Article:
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Letter: Nuse-to-nurse bullying

There is a dangerous problem within our health care institutions that no one is talking about. It is the problem of nurse-to-nurse bullying. Also referred to as lateral violence, it is when one nurse bullies another. This type of bullying is most commonly psychological abuse including intimidation, belittling, ostracizing, facial expressions and the use of dominant body language. It undermines the morale of personnel, erodes professional competence and is responsible for increased sick time.

Workplace bullying has serious consequences to nurses psychological and physical health. It has been shown to correlate to intestinal problems, muscle pain, fatigue, sleep disturbances and hypertension.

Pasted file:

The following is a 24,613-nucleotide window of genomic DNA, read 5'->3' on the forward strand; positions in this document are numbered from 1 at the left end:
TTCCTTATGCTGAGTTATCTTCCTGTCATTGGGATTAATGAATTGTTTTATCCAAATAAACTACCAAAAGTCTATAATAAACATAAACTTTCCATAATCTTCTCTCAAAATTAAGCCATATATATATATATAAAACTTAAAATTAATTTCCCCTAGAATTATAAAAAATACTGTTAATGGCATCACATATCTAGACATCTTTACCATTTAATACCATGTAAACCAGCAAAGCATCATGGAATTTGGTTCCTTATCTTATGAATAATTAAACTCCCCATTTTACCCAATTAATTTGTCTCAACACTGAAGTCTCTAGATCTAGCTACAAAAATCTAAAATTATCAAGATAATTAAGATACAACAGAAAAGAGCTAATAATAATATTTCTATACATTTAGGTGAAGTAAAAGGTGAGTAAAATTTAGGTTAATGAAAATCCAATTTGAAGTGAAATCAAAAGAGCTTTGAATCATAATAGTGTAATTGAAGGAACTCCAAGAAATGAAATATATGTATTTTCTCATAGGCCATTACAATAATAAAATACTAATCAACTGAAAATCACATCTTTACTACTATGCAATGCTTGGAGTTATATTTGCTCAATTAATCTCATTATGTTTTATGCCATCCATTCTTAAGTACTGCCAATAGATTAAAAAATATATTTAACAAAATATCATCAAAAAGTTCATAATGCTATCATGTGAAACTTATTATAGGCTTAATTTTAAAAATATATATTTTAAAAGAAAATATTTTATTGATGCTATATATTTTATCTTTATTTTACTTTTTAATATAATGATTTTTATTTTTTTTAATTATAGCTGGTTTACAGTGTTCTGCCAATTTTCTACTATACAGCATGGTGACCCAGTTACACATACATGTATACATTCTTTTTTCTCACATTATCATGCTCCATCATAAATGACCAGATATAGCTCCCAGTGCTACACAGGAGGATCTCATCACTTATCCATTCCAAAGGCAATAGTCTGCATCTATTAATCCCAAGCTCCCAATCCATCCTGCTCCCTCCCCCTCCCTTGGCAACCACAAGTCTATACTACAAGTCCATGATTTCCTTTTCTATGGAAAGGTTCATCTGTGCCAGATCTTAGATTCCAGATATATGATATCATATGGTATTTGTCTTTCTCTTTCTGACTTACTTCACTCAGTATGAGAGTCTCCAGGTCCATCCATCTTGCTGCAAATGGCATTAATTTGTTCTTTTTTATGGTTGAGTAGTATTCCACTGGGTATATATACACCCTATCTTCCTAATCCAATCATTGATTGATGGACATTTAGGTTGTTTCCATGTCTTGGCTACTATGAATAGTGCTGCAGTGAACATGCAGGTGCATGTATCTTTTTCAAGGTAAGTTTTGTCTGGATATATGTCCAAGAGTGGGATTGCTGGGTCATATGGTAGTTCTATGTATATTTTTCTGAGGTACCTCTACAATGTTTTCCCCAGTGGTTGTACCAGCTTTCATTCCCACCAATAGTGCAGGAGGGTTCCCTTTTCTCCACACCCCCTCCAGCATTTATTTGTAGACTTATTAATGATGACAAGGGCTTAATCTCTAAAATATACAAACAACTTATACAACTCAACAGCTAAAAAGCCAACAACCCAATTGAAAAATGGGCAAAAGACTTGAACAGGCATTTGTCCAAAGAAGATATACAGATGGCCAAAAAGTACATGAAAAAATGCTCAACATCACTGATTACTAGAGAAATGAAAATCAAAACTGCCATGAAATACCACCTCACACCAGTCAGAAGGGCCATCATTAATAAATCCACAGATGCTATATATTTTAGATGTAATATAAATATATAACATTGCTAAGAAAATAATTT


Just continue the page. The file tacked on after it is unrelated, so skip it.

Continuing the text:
Nurse-to-nurse bullying also affects high-quality patient care. Delayed medication administration, medication errors and increased patient falls correlate with bullying.

Nurse-to nurse bullying threatens the integrity of our profession. While I currently work in a job filled with compassionate nurses, I have experienced extensive bullying in several past jobs. I have been shocked at this behavior and appalled that it is allowed to go on.

A profession known for its compassion, which holds patients safety in its hands, has no room for bullies. Our moral and ethical responsibilities to ourselves, each other and our patients demands a zero-tolerance policy to address the problem of nurse-to-nurse bullying.

REBECCA BISHOP

Leverett

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